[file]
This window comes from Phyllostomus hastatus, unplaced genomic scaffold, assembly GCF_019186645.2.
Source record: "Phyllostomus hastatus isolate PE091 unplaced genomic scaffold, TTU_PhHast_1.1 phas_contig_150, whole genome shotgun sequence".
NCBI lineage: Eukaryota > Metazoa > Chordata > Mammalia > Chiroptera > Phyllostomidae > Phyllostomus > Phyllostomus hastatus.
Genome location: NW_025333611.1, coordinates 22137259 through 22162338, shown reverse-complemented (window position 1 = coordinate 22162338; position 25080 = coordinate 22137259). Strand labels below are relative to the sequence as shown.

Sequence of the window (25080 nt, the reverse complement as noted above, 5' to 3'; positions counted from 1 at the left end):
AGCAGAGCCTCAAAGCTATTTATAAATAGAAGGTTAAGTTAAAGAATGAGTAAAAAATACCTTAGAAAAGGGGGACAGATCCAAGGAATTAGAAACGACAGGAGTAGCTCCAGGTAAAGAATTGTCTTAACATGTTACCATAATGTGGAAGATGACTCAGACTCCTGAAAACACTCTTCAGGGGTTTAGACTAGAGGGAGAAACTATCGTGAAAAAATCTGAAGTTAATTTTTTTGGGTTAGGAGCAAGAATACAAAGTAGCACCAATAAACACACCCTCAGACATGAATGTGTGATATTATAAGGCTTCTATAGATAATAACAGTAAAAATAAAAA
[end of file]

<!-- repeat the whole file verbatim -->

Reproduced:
This window comes from Phyllostomus hastatus, unplaced genomic scaffold, assembly GCF_019186645.2.
Source record: "Phyllostomus hastatus isolate PE091 unplaced genomic scaffold, TTU_PhHast_1.1 phas_contig_150, whole genome shotgun sequence".
NCBI lineage: Eukaryota > Metazoa > Chordata > Mammalia > Chiroptera > Phyllostomidae > Phyllostomus > Phyllostomus hastatus.
Genome location: NW_025333611.1, coordinates 22137259 through 22162338, shown reverse-complemented (window position 1 = coordinate 22162338; position 25080 = coordinate 22137259). Strand labels below are relative to the sequence as shown.

Sequence of the window (25080 nt, the reverse complement as noted above, 5' to 3'; positions counted from 1 at the left end):
AGCAGAGCCTCAAAGCTATTTATAAATAGAAGGTTAAGTTAAAGAATGAGTAAAAAATACCTTAGAAAAGGGGGACAGATCCAAGGAATTAGAAACGACAGGAGTAGCTCCAGGTAAAGAATTGTCTTAACATGTTACCATAATGTGGAAGATGACTCAGACTCCTGAAAACACTCTTCAGGGGTTTAGACTAGAGGGAGAAACTATCGTGAAAAAATCTGAAGTTAATTTTTTTGGGTTAGGAGCAAGAATACAAAGTAGCACCAATAAACACACCCTCAGACATGAATGTGTGATATTATAAGGCTTCTATAGATAATAACAGTAAAAATAAAAA